* Semolina can be found in the health food section of most supermarkets.

Put the milk into a saucepan and stir in the semolina. Cook over low heat, stirring constantly until the mixture becomes thick – about 10 minutes. Remove from the heat and stir in the parmesan and butter. Add the egg yolks, mustard and herbs. Season with pepper and salt. Line a baking tray with foil and spread the mixture onto it to a depth of about 1cm. Cover with plastic wrap and refrigerate until cold.

To assemble:

1 cup parmesan

2 sprigs fresh sage

150g shaved pancetta

60g butter

Preheat the oven to 200ºC. Cut the cold mixture into circles using a round biscuit cutter of about 4cm diameter and reserve the trimmings. Butter an ovenproof dish and put the trimmings on the bottom. Scatter over half the parmesan, sage leaves and pancetta and dot with half the butter. Arrange the circles in neat layers over the trimmings and top with the remaining parmesan, pancetta, sage leaves and butter. Bake for 30 minutes or until crisp and golden. Serves 4-6.

Veal and mushroom cannelloni with cheese sauce

This is a very fine cannelloni dish – definitely good enough for company. The combination of veal, mushroom and cheese is classic and while substantial, it is not too rich or heavy.

Veal and mushroom stuffing 500g mushrooms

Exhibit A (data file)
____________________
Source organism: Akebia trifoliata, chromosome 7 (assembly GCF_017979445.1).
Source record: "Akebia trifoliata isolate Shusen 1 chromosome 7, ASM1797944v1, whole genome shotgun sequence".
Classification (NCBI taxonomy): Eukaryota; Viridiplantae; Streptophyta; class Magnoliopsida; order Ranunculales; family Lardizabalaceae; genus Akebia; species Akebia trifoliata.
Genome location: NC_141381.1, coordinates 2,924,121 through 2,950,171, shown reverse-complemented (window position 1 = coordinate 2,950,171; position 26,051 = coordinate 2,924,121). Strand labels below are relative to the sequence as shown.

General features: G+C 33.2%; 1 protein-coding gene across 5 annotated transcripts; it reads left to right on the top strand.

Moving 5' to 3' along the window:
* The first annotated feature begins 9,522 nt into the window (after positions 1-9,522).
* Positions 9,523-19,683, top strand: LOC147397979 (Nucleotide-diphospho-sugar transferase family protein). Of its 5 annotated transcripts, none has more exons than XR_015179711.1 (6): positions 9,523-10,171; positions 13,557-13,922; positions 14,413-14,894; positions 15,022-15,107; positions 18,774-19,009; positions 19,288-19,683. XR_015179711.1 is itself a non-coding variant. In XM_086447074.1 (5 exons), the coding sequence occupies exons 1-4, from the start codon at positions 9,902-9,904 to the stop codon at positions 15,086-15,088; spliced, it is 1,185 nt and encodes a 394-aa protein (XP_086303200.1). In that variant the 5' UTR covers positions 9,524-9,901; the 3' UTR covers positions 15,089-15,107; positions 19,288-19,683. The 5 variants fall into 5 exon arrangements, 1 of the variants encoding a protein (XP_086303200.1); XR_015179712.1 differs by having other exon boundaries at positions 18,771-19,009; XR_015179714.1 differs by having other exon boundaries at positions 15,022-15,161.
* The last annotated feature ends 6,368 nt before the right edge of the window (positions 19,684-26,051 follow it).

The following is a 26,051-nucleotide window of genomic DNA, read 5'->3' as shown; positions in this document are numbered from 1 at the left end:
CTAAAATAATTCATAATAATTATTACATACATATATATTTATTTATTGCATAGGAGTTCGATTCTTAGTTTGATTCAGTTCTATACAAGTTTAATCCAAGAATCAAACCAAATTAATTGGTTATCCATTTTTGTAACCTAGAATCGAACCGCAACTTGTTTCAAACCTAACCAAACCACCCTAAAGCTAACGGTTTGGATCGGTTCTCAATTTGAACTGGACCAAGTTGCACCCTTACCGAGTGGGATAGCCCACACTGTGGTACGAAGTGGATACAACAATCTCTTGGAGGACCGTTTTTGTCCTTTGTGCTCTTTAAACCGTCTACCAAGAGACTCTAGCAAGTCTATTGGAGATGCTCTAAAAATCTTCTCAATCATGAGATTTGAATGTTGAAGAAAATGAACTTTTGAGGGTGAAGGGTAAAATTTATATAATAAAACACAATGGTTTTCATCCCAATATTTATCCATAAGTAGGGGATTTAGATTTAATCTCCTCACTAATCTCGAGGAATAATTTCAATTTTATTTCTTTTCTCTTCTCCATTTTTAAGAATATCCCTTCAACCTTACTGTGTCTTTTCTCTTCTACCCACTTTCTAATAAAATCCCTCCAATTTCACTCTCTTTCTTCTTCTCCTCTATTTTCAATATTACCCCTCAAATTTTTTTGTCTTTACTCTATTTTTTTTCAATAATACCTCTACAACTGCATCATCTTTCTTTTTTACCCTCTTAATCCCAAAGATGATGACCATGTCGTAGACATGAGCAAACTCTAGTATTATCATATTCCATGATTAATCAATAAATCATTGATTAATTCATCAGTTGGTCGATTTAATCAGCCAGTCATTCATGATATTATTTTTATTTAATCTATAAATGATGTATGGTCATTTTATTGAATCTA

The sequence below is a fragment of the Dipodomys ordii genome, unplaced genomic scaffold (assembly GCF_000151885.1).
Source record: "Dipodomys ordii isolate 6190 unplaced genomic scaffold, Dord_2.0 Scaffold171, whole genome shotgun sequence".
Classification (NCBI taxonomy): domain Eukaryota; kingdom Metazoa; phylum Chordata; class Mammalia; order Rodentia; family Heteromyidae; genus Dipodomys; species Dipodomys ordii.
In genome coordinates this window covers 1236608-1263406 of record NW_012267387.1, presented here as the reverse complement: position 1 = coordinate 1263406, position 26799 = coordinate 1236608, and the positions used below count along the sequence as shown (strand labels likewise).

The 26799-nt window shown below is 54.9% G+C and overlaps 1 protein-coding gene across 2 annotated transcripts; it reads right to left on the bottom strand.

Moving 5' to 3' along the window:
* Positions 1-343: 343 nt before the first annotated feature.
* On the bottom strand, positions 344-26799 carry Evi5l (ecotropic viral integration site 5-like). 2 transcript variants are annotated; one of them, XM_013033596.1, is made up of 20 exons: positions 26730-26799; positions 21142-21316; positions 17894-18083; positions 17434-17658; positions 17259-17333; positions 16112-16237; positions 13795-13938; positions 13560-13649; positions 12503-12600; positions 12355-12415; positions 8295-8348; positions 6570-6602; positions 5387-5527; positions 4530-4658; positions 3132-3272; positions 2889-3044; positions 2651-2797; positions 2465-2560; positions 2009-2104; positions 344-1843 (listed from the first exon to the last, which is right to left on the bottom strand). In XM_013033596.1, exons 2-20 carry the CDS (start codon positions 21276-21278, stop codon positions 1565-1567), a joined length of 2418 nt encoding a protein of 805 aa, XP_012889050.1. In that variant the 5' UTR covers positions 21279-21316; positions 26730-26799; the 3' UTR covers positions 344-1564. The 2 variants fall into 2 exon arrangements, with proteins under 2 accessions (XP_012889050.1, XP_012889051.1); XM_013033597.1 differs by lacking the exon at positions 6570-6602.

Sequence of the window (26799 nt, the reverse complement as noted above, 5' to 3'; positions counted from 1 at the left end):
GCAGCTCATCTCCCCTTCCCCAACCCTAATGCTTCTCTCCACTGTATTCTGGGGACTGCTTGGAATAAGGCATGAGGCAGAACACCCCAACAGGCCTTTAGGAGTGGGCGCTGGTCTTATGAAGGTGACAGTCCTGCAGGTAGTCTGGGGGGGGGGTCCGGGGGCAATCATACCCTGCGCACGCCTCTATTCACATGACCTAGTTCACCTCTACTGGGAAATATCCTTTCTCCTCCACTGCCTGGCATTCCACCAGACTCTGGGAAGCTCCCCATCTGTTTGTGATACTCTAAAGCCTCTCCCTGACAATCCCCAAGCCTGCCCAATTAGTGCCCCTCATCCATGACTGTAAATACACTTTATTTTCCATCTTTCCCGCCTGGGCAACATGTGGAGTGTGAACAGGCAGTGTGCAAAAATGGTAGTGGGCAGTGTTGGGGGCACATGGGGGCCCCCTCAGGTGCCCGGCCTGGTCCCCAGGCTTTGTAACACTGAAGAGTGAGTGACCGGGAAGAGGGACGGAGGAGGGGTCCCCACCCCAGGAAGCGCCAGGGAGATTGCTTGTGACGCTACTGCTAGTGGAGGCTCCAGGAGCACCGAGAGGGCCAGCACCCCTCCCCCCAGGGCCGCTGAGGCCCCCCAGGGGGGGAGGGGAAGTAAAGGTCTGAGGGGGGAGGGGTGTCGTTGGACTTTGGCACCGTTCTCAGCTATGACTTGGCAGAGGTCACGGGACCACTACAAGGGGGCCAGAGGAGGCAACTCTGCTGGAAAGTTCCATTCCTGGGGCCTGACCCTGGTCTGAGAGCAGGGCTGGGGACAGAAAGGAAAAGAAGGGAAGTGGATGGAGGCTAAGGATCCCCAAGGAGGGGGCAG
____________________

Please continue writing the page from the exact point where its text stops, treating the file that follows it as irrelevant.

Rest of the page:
1 onion

2 cloves garlic, sliced

3 tablespoons extra virgin olive oil

500g minced veal

½ cup mozzarella

1 egg

salt and pepper to taste

Roughly chop two thirds of the mushrooms and onion and place together with the garlic in a food processor. Pulse briefly to obtain a chunky texture. You may have to do this in batches, depending on the size of your food processor. Gently sauté the onion and mushroom mixture in 2 tablespoons of oil over a moderate heat for 5 minutes or until the mixture becomes dry. Set aside to cool. Finely slice the remaining mushrooms and sauté over a moderate heat in the remaining oil. Set aside until assembling the dish.

When the chopped mushroom and onion mixture has cooled, place it in a large bowl and add the veal, mozzarella and egg. Season with salt and pepper and mix well. Refrigerate while you make the cheese sauce.

Cheese sauce ingredients

50g butter

2 tablespoons plain flour

2 ½ cups milk

½ cup mozzarella

Melt the butter in a medium-sizedsaucepan over moderate heat.

Add the flour and cook, stirring for one minute.

Add the milk gradually, stirring constantly until the sauce comes to the simmer. Stir in the cheese until melted and, if necessary, smooth out any lumps with a stab mixer and set aside.

To assemble:

1 packet of fresh lasagne sheets

Preheat the oven to 175ºC. Film a lasagne dish with cooking spray and spread over about 2 tablespoons of cheese sauce. Cut the lasagne sheets into rectangles of 16 × 14cm. Place a tablespoon of the veal and mushroom filling along the long edge, moisten the opposite edge with a pastry brush dipped in water and roll up into a neat tube. Lay the tube seam-side down in the dish. Repeat until all the filling is used up.

Scatter about half of the sautéed mushrooms on top of the cannelloni tubes, pour over the remaining cheese sauce and top with the remaining mushrooms. Bake for 30 minutes. Allow to rest for 10 minutes before serving. Serves 6-8.